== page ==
Methods: We retrospectively reviewed electronic medical records of all the RR events that occurred between July and December 2015 at St. Luke’s Hospital. We examined the changes in clinical conditions, vital signs, and laboratory and imaging study results of 24 hours preceding the onset of RR event. We used clinical criteria to identify if any of these RR events were potentially preventable.
Results: A total of 139 RR events occurred during the study period. The most common cause for a RR was altered mental status. Forty-three (31%) of these RR occurred within 24 hours of arrival from the ED. Thirty-six (26%) RR events occurred between 7 and 11 am and 40 (29%) occurred between 3 and 7 pm, coinciding with the shift changes of the health care professionals. Thirty-four (24%) RR events were considered potentially preventable, and were frequently related to unaddressed abnormal vital signs and in-hospital narcotic use.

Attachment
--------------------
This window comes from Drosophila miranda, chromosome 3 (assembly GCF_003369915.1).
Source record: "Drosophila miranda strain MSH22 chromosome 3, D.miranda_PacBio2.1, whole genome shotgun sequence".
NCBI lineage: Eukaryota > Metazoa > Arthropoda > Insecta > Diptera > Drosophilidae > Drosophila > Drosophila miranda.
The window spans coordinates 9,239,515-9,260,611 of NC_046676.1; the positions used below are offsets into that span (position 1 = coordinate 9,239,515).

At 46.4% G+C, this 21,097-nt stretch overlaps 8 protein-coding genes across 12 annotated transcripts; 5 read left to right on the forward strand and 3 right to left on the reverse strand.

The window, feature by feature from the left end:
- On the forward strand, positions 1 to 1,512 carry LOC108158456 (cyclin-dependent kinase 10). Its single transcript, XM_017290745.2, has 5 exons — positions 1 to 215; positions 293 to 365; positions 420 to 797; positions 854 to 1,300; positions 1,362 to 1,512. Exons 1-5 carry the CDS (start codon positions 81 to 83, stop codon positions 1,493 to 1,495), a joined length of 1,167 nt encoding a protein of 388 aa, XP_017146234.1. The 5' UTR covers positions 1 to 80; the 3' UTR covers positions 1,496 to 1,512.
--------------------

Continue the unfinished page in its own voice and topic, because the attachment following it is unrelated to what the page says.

Conclusions: Our study reveals that 1 in 4 RR events are potentially preventable. RR were also correlated with shift changes and tended to occur within 24 hours after admission from the ER. These findings will help us to identify and act on early warning signs in a timely fashion which will lead to resource conservation, and reduce patient morbidity and mortality.
To cite this abstract:Leung, E; Al-Abboud, O; Song, S; Shams, S; Patlolla, K; Qaiyum, O; Hawatmeh, S; English, J; Balis, F; Kawsar, H . MISSING THE YELLOW FLAGS: DOES A TARDY RESPONSE TRIGGER THE RAPID RESPONSE?. Abstract published at Hospital Medicine 2017, May 1-4, 2017; Las Vegas, Nev. Abstract 86. Journal of Hospital Medicine. 2017; 12 (suppl 2). https://www.shmabstracts.com/abstract/missing-the-yellow-flags-does-a-tardy-response-trigger-the-rapid-response/. Accessed May 20, 2019.